Does Life Insurance Make Sense for Funding Your Special Needs Trust? | Monroe Township - Middlesex County
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Does Life Insurance Make Sense for Funding Your Special Needs Trust?

March 30, 2016

Filed under: Estate Planning — Neel Shah @ 9:15 am

Being the parent or a guardian of a special needs child frequently means many questions need to be answered about what will happen to the child if something were to happen to you. Although this could be said for any guardian or any parent, this is even more true for individuals who have a special needs beneficiary.shutterstock_149566307

There are many different kinds of insurance that could help benefit individuals planning ahead for a beneficiary with special needs. When using an insurance policy to fund a special needs trust, you need to ensure that you have the proper death benefit outlined. If a special needs individual, for example, is named in a policy and a trust has been created for their benefit but the trust is not named, then the government benefits for this individual could be in jeopardy. Since you do not want to compromise the government benefits accessed by an individual with special needs, it is imperative to plan well in advance and consult with a knowledgeable estate planning attorney about your options.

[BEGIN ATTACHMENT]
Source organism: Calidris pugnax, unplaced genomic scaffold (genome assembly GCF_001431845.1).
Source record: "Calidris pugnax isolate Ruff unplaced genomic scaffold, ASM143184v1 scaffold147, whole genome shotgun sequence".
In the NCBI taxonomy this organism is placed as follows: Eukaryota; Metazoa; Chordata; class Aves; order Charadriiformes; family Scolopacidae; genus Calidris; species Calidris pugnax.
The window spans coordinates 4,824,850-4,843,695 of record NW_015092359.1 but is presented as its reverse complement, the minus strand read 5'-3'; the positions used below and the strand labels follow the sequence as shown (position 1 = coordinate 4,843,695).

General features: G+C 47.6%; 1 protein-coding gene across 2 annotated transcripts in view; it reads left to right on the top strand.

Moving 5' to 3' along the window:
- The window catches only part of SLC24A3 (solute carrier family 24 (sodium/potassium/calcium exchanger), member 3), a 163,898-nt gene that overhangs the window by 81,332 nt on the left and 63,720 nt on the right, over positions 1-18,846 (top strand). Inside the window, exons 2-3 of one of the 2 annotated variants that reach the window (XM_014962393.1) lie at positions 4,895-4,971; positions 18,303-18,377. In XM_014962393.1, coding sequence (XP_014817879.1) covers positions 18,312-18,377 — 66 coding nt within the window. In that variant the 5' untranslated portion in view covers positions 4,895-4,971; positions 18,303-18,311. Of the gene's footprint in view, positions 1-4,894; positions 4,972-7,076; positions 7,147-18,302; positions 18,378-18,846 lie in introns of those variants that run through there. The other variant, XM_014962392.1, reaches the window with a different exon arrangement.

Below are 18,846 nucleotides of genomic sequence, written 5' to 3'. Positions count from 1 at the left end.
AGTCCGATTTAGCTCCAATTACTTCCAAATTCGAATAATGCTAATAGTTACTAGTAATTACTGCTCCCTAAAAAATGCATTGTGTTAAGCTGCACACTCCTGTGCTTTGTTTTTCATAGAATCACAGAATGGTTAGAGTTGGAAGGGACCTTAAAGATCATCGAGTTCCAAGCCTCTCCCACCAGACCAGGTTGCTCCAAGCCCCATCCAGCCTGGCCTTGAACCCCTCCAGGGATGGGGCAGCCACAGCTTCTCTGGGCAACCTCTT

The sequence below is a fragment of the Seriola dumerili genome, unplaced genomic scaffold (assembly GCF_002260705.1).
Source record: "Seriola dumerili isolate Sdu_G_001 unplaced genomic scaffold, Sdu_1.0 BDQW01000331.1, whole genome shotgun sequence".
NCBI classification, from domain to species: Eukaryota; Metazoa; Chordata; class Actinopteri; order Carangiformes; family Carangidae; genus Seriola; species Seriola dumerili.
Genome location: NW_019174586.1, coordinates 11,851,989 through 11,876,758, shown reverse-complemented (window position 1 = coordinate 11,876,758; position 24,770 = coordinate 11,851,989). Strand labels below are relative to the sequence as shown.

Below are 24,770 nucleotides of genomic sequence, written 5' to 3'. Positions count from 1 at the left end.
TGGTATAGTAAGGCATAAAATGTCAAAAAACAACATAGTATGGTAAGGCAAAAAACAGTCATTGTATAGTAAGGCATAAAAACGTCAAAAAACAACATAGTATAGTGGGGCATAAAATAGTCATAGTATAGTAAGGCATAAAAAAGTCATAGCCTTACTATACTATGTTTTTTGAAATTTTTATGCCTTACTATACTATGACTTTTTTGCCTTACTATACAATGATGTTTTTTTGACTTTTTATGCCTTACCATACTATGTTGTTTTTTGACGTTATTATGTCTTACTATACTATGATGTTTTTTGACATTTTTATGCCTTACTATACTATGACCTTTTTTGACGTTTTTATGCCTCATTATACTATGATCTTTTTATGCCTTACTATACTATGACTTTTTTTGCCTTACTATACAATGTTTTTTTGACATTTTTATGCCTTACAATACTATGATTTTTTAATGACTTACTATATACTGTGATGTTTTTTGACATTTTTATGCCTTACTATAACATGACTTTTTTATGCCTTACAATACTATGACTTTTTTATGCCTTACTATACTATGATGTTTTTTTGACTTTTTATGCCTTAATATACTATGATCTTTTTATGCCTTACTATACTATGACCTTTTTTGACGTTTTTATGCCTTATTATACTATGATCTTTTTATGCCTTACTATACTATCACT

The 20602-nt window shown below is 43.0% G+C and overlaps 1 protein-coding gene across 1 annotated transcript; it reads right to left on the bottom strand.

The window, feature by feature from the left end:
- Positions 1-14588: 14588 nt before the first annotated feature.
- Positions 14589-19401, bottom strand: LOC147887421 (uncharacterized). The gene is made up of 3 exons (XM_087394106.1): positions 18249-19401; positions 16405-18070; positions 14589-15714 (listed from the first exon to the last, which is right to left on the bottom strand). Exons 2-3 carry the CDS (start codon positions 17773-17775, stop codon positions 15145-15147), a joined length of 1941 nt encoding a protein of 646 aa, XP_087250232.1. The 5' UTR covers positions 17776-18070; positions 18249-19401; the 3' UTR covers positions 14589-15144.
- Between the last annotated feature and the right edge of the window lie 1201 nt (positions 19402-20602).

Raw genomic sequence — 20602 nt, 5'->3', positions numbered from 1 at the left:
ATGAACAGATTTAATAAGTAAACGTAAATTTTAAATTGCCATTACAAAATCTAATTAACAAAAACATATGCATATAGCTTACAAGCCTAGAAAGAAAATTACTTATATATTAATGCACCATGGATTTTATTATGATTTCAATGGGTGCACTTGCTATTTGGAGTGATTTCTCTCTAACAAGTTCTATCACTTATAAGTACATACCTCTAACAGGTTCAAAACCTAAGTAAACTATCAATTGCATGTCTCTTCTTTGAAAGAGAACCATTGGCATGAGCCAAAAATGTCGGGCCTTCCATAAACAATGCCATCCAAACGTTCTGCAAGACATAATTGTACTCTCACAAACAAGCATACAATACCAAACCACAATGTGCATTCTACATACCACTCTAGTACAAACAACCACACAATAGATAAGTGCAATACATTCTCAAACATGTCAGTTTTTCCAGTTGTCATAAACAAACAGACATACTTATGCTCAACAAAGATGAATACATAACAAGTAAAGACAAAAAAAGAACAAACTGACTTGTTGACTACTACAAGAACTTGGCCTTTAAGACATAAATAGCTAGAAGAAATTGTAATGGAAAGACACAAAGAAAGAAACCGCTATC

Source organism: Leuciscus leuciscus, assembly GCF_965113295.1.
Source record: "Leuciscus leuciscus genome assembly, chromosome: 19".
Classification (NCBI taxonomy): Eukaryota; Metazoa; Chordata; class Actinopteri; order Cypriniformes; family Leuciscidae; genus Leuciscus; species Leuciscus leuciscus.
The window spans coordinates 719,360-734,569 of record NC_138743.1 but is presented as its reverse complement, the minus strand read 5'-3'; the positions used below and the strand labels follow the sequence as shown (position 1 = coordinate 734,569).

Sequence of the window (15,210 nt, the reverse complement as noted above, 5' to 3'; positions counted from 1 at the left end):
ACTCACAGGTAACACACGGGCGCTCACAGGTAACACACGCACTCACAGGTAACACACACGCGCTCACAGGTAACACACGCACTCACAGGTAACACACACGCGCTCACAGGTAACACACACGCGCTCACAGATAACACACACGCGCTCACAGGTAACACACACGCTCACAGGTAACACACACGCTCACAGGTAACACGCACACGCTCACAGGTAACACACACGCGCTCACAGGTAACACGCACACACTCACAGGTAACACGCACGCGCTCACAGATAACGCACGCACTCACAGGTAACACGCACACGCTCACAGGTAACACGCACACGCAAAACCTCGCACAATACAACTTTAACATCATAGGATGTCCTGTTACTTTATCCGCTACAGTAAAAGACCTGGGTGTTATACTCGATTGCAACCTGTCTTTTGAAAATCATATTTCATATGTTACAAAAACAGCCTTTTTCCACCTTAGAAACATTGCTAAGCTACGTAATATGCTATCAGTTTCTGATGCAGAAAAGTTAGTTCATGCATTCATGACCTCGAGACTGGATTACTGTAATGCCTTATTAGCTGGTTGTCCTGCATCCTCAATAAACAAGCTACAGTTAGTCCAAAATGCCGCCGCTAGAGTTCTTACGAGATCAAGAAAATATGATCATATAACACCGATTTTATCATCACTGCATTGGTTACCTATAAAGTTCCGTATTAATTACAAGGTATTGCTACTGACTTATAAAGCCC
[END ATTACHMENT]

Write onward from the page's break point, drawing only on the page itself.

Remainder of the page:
There are two primary types of life insurance that can assist in this situation: Whole life and universal life. Although term life insurance is a simple matter, whole life and universal life insurance policies may also be referred to as paid out policies and are typically more complex.

Policyholders of universal and whole life policies will contribute a specific amount that guarantees a future death benefit regardless of the timing of when the death happens. For individuals who have beneficiaries with special needs, however, you might want to consider another kind of insurance known as second-to-die or survivorship insurance. The death benefit is paid out only after the death of both policy holders. This might make the most sense by using a trust for an individual who has special needs.

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